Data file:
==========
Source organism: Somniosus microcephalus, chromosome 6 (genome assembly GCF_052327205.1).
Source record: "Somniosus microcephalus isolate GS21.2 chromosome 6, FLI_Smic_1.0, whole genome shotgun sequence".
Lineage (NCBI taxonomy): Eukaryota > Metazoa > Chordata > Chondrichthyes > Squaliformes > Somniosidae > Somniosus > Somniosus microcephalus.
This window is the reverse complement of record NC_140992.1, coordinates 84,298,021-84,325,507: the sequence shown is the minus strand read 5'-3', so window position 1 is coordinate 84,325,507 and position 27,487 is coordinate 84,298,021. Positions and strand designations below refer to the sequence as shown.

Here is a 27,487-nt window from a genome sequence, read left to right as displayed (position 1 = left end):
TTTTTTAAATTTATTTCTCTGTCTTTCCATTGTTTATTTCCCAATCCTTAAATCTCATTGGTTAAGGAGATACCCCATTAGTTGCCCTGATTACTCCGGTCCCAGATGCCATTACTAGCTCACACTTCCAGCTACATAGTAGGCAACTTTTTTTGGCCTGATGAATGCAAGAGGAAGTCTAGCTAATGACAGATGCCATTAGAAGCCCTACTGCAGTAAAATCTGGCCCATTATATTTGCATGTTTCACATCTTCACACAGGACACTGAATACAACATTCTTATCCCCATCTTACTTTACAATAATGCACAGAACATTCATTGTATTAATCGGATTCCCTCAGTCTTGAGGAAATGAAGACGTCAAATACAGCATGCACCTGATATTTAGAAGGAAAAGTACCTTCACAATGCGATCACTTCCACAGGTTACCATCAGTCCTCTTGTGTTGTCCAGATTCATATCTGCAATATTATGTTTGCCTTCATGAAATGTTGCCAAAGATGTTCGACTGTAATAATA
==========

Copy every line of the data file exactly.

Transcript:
Source organism: Somniosus microcephalus, chromosome 6 (genome assembly GCF_052327205.1).
Source record: "Somniosus microcephalus isolate GS21.2 chromosome 6, FLI_Smic_1.0, whole genome shotgun sequence".
Lineage (NCBI taxonomy): Eukaryota > Metazoa > Chordata > Chondrichthyes > Squaliformes > Somniosidae > Somniosus > Somniosus microcephalus.
This window is the reverse complement of record NC_140992.1, coordinates 84,298,021-84,325,507: the sequence shown is the minus strand read 5'-3', so window position 1 is coordinate 84,325,507 and position 27,487 is coordinate 84,298,021. Positions and strand designations below refer to the sequence as shown.

Here is a 27,487-nt window from a genome sequence, read left to right as displayed (position 1 = left end):
TTTTTTAAATTTATTTCTCTGTCTTTCCATTGTTTATTTCCCAATCCTTAAATCTCATTGGTTAAGGAGATACCCCATTAGTTGCCCTGATTACTCCGGTCCCAGATGCCATTACTAGCTCACACTTCCAGCTACATAGTAGGCAACTTTTTTTGGCCTGATGAATGCAAGAGGAAGTCTAGCTAATGACAGATGCCATTAGAAGCCCTACTGCAGTAAAATCTGGCCCATTATATTTGCATGTTTCACATCTTCACACAGGACACTGAATACAACATTCTTATCCCCATCTTACTTTACAATAATGCACAGAACATTCATTGTATTAATCGGATTCCCTCAGTCTTGAGGAAATGAAGACGTCAAATACAGCATGCACCTGATATTTAGAAGGAAAAGTACCTTCACAATGCGATCACTTCCACAGGTTACCATCAGTCCTCTTGTGTTGTCCAGATTCATATCTGCAATATTATGTTTGCCTTCATGAAATGTTGCCAAAGATGTTCGACTGTAATAATA